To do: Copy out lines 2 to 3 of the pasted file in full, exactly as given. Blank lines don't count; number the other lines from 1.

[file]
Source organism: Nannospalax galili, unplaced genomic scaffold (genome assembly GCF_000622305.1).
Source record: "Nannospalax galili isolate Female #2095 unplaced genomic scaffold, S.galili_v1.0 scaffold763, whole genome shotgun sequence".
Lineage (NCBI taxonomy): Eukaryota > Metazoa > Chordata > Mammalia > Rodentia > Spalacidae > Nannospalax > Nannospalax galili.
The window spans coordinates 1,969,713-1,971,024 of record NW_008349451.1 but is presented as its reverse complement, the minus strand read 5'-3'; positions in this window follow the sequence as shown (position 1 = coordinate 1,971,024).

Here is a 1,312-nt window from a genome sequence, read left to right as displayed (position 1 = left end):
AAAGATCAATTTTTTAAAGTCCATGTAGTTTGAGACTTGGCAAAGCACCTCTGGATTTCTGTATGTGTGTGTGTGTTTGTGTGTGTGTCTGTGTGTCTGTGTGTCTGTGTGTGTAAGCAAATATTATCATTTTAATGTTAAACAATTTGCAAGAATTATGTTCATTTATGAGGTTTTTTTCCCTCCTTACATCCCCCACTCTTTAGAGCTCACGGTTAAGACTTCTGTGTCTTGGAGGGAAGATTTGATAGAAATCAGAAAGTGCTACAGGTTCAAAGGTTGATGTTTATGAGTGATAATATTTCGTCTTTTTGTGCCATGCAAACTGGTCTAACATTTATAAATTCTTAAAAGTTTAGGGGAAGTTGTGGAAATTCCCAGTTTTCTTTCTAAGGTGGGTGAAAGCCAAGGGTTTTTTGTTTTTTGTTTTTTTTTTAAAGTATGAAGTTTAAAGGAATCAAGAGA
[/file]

Source record: "Nannospalax galili isolate Female #2095 unplaced genomic scaffold, S.galili_v1.0 scaffold763, whole genome shotgun sequence".
Lineage (NCBI taxonomy): Eukaryota > Metazoa > Chordata > Mammalia > Rodentia > Spalacidae > Nannospalax > Nannospalax galili.